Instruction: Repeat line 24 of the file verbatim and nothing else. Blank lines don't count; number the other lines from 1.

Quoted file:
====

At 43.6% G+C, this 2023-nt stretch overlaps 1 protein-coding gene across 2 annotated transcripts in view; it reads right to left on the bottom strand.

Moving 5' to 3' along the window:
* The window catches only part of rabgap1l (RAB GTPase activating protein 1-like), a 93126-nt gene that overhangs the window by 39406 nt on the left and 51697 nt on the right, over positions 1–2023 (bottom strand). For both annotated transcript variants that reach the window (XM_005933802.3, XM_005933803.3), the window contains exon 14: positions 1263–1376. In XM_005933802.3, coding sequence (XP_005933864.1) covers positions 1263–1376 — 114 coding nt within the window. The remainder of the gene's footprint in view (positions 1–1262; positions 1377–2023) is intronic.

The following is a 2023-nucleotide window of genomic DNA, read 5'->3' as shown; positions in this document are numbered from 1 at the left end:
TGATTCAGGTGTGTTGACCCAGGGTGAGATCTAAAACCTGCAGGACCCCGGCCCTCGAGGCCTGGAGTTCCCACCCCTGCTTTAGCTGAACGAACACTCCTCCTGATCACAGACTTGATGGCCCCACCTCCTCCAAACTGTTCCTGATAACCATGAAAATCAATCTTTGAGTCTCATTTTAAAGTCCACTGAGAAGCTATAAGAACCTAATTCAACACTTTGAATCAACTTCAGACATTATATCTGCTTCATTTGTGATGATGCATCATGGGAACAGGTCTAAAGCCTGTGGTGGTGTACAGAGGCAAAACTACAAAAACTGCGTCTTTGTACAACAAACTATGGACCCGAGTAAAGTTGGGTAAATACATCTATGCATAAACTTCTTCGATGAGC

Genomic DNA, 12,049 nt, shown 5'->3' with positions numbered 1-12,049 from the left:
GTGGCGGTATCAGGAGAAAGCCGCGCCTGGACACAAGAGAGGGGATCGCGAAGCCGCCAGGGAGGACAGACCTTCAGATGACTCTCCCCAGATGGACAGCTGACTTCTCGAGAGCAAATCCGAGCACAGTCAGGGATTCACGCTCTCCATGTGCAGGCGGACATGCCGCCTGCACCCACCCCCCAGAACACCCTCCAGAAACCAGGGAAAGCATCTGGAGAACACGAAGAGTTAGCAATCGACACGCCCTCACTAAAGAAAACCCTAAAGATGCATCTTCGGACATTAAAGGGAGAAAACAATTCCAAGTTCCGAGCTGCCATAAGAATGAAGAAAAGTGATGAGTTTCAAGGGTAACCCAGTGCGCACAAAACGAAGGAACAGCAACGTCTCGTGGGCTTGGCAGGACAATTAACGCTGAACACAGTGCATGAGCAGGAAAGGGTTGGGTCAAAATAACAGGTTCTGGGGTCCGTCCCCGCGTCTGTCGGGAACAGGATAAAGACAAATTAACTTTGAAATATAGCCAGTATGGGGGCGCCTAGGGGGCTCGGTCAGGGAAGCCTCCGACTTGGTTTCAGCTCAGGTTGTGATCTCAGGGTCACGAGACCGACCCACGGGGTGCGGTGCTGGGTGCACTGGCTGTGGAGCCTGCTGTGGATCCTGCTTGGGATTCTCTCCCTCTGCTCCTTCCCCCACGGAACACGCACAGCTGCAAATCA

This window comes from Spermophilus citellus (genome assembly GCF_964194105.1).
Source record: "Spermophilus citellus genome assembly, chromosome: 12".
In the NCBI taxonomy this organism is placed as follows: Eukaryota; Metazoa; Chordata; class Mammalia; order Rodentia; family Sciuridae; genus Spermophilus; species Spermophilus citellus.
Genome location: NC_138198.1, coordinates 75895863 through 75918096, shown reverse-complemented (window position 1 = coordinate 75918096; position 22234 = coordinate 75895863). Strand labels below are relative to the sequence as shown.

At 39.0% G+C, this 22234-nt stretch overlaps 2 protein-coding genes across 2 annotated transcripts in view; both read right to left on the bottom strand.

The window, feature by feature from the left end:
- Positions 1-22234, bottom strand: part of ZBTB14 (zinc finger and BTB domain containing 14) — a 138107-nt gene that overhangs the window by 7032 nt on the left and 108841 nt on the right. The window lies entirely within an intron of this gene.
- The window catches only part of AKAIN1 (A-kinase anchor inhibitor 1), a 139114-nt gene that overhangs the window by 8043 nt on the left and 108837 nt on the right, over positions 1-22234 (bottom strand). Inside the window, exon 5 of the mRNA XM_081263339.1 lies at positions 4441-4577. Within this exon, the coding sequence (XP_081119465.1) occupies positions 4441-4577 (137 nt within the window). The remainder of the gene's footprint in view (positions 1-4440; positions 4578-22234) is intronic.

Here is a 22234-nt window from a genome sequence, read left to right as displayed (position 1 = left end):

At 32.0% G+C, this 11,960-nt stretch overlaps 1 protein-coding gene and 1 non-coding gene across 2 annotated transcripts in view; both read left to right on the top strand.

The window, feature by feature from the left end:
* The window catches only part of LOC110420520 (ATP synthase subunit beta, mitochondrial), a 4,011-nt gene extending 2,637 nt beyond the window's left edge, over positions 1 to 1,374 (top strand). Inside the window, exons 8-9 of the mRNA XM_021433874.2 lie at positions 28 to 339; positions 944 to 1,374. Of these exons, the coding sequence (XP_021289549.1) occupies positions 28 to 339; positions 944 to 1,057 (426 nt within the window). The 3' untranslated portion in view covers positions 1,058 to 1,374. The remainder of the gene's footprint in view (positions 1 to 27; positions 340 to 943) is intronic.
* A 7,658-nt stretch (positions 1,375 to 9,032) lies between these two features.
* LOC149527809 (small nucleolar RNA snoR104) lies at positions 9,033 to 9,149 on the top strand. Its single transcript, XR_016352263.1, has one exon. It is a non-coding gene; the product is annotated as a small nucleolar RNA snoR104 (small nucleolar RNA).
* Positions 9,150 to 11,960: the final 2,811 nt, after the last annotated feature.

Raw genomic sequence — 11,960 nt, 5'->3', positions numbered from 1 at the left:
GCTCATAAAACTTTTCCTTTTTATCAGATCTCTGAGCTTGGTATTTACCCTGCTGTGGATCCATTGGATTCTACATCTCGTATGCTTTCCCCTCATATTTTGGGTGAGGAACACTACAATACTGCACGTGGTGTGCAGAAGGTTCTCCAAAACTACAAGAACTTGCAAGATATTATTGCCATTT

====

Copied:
GCTCATAAAACTTTTCCTTTTTATCAGATCTCTGAGCTTGGTATTTACCCTGCTGTGGATCCATTGGATTCTACATCTCGTATGCTTTCCCCTCATATTTTGGGTGAGGAACACTACAATACTGCACGTGGTGTGCAGAAGGTTCTCCAAAACTACAAGAACTTGCAAGATATTATTGCCATTT